Synopses & Reviews
Written in collaboration with Cornelius Castoriadis and Grace Lee, James examines the practical process of social revolution in the modern world. Inspired by the October 1956 Hungarian workers' revolution against Stalinist oppression, as well as the wildcat strikes of U.S. workers (against Capital and the union bureaucracies), James and his co-authors looked ahead to the rise of new mass emancipatory movements by African Americans and anti-colonialist/anti-imperialist currents in Africa and Asia. Virtually alone among the radical texts of the time, "Facing Reality," first published in 1958 by Marty Glaberman, rejected modern society's mania for "conquering nature," and welcomed women's struggles "for new relations between the sexes." A true masterpiece, and still one of the finest expositions of workers' self-emancipation around. This new 21st-century edition includes a new introduction by James's longtime friend, John H Bracey, situating the book in its 1950s/60s context, and accentuating its continued relevance in our time.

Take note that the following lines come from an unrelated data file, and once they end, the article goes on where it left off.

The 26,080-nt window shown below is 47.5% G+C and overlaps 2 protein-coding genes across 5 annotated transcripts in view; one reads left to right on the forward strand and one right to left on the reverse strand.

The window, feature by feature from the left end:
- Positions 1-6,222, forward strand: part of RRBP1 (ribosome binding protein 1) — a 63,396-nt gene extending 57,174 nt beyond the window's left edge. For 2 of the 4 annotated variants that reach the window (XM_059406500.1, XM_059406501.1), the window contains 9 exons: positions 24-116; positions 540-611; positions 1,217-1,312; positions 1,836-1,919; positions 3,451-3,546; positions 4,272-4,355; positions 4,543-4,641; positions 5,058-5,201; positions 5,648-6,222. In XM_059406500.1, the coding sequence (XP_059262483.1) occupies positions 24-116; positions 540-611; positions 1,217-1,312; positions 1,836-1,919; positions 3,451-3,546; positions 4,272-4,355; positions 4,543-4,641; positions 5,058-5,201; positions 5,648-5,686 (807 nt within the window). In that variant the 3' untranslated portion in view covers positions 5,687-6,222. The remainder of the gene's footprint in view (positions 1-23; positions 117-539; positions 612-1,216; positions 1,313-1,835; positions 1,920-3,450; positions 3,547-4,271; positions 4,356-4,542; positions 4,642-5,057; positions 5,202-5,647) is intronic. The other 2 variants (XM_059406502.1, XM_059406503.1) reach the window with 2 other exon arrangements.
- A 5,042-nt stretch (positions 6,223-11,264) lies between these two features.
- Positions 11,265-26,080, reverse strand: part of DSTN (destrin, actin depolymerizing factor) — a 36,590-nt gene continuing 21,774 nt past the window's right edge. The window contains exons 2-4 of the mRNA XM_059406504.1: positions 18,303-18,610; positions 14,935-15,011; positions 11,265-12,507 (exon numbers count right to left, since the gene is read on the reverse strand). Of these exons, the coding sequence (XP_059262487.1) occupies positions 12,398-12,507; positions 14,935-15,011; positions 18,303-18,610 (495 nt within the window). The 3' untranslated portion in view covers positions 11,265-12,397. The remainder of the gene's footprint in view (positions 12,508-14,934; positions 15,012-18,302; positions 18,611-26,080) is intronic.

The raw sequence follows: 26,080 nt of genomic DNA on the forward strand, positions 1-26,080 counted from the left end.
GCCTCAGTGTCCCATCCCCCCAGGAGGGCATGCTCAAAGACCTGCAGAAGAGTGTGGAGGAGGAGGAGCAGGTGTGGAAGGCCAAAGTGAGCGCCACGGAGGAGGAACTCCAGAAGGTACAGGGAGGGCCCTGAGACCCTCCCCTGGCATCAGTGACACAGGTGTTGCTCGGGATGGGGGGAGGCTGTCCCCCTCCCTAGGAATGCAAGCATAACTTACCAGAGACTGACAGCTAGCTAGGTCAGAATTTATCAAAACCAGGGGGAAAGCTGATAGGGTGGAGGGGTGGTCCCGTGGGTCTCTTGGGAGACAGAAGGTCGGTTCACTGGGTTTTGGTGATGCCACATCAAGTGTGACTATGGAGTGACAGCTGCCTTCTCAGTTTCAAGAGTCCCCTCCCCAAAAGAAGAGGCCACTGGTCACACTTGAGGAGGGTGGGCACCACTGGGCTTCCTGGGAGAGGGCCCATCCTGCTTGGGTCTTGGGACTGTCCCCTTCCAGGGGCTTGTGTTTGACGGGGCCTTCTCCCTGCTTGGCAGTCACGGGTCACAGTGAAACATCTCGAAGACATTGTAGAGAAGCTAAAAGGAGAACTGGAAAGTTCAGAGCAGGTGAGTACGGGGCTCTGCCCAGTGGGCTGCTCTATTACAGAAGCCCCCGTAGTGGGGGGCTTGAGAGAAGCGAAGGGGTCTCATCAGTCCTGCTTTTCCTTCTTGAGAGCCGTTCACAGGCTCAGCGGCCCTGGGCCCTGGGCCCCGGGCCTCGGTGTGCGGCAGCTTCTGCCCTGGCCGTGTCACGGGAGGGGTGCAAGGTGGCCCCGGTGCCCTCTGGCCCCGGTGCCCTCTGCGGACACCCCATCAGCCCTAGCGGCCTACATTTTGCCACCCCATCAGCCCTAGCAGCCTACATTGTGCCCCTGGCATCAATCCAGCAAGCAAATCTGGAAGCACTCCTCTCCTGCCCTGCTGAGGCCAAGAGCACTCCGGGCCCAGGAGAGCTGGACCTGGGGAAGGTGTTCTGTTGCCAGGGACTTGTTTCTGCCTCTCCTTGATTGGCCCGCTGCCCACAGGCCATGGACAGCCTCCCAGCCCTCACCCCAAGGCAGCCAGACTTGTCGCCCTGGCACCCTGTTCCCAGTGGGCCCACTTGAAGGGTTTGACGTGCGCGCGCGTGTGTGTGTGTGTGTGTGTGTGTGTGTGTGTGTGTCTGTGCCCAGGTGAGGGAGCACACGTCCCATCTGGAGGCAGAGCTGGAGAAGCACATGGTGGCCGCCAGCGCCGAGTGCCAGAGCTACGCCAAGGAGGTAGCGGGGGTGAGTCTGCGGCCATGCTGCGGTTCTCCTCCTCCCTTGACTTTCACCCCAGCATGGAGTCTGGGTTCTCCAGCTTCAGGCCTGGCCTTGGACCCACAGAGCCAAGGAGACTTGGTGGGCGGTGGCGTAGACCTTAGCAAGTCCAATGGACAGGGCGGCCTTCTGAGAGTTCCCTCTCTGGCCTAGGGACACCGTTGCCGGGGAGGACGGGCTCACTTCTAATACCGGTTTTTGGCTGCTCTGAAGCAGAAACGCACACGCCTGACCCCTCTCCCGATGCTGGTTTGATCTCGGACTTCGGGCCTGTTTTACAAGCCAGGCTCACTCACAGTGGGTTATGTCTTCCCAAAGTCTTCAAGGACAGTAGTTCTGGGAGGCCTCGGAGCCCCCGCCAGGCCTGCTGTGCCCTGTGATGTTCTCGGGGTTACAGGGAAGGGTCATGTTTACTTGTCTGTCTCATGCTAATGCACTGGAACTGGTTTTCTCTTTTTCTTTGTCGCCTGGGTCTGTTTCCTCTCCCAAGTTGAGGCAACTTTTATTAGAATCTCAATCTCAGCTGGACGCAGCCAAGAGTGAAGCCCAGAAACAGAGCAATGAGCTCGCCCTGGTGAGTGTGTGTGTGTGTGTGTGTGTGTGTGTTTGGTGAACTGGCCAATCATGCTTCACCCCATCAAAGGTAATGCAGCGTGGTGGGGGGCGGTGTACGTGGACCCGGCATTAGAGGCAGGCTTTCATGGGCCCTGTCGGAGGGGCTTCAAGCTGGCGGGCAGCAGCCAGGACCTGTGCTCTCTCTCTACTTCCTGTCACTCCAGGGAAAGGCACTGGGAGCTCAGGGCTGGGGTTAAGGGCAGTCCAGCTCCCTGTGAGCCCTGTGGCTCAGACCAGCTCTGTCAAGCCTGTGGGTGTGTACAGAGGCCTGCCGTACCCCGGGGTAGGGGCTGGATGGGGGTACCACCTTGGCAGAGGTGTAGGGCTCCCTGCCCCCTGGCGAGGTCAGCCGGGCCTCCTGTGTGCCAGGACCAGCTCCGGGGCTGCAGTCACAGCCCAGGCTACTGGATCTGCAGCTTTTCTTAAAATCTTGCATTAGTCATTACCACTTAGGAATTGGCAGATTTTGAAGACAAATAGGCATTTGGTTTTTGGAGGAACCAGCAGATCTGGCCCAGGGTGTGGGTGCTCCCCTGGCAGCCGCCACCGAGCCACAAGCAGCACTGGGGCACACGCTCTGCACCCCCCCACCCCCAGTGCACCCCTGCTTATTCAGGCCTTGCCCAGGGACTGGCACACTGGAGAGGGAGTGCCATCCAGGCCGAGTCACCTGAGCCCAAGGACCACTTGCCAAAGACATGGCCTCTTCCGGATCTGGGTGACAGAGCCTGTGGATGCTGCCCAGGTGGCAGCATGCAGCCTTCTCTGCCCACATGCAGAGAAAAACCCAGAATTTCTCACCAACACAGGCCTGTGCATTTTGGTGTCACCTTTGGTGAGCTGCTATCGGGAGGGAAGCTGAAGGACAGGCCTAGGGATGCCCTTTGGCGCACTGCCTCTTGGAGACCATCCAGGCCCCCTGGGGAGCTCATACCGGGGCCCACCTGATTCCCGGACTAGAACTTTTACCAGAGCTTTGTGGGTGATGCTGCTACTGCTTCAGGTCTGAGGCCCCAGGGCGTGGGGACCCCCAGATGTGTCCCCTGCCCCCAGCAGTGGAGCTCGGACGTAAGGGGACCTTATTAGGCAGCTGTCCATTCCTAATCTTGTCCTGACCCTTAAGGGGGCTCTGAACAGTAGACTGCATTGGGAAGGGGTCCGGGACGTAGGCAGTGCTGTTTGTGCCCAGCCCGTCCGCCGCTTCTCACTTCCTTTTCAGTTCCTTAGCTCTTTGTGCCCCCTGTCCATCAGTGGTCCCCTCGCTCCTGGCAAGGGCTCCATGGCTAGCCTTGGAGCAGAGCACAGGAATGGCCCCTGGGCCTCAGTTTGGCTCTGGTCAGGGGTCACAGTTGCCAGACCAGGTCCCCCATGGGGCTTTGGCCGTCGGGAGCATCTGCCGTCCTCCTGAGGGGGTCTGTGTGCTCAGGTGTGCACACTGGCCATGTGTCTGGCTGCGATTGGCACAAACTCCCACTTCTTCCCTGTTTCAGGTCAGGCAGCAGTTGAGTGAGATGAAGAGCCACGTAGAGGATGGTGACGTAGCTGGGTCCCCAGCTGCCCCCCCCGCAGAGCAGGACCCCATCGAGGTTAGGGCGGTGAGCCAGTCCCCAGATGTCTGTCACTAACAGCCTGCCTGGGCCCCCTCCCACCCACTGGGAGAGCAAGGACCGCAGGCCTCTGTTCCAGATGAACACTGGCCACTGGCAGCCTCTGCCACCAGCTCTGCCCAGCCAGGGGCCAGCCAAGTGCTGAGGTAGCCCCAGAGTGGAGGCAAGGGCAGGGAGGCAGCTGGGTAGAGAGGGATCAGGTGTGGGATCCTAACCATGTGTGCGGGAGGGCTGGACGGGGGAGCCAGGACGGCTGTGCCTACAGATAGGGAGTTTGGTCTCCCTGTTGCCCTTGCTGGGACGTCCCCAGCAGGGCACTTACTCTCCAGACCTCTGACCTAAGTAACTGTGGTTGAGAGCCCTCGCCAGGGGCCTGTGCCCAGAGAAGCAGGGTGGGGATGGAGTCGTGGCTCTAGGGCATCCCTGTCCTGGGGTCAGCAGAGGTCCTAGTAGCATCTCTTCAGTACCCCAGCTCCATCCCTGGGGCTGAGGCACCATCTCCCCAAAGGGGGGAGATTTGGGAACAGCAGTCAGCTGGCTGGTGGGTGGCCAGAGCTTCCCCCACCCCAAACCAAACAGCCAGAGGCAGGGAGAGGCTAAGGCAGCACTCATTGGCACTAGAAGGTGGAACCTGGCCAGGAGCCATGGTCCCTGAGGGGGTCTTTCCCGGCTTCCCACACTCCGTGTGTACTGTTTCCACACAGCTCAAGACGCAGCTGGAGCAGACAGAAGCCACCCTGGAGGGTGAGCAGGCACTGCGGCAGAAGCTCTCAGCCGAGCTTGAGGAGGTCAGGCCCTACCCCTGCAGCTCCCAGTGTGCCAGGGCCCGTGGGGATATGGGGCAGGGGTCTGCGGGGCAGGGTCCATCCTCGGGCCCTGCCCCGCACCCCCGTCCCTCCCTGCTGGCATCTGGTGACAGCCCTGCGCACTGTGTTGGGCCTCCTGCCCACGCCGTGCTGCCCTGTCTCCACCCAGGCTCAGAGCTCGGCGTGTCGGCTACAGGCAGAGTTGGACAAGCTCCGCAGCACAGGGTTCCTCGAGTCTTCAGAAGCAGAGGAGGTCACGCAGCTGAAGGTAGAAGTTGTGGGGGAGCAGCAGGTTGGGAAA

"Springing forth from the utopian flames of self-emancipation kindled by the workers councils of the Hungarian Revolution, this pivotal book offers a socialist indictment of the miserabilism of state capitalism and calls for the ongoing rejection of both vanguardism and the bureaucratic rationalism of state power." [Ron Sakolsky]